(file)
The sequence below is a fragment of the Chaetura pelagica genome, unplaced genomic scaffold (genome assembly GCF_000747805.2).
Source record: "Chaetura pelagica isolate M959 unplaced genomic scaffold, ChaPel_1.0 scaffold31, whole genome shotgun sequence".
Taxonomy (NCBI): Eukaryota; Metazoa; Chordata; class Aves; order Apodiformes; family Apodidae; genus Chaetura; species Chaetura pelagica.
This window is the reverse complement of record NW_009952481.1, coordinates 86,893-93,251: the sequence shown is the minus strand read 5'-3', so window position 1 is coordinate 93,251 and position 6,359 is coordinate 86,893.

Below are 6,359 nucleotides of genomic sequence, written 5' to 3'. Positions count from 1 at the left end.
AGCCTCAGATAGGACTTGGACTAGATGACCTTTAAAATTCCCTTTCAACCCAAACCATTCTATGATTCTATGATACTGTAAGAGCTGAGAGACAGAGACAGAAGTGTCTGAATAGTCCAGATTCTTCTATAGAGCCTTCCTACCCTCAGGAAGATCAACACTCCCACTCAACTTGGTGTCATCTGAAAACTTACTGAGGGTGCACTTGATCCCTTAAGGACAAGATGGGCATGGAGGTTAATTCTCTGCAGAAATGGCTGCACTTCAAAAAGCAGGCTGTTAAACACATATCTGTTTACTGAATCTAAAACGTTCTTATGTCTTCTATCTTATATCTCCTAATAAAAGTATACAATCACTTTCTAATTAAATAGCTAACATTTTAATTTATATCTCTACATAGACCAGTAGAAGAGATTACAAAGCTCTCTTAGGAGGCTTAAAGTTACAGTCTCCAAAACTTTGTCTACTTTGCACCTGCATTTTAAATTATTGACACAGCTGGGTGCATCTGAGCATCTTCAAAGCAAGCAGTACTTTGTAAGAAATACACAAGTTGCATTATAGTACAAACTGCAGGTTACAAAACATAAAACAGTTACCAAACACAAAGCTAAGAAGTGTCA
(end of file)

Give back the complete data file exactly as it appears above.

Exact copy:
The sequence below is a fragment of the Chaetura pelagica genome, unplaced genomic scaffold (genome assembly GCF_000747805.2).
Source record: "Chaetura pelagica isolate M959 unplaced genomic scaffold, ChaPel_1.0 scaffold31, whole genome shotgun sequence".
Taxonomy (NCBI): Eukaryota; Metazoa; Chordata; class Aves; order Apodiformes; family Apodidae; genus Chaetura; species Chaetura pelagica.
This window is the reverse complement of record NW_009952481.1, coordinates 86,893-93,251: the sequence shown is the minus strand read 5'-3', so window position 1 is coordinate 93,251 and position 6,359 is coordinate 86,893.

Below are 6,359 nucleotides of genomic sequence, written 5' to 3'. Positions count from 1 at the left end.
AGCCTCAGATAGGACTTGGACTAGATGACCTTTAAAATTCCCTTTCAACCCAAACCATTCTATGATTCTATGATACTGTAAGAGCTGAGAGACAGAGACAGAAGTGTCTGAATAGTCCAGATTCTTCTATAGAGCCTTCCTACCCTCAGGAAGATCAACACTCCCACTCAACTTGGTGTCATCTGAAAACTTACTGAGGGTGCACTTGATCCCTTAAGGACAAGATGGGCATGGAGGTTAATTCTCTGCAGAAATGGCTGCACTTCAAAAAGCAGGCTGTTAAACACATATCTGTTTACTGAATCTAAAACGTTCTTATGTCTTCTATCTTATATCTCCTAATAAAAGTATACAATCACTTTCTAATTAAATAGCTAACATTTTAATTTATATCTCTACATAGACCAGTAGAAGAGATTACAAAGCTCTCTTAGGAGGCTTAAAGTTACAGTCTCCAAAACTTTGTCTACTTTGCACCTGCATTTTAAATTATTGACACAGCTGGGTGCATCTGAGCATCTTCAAAGCAAGCAGTACTTTGTAAGAAATACACAAGTTGCATTATAGTACAAACTGCAGGTTACAAAACATAAAACAGTTACCAAACACAAAGCTAAGAAGTGTCA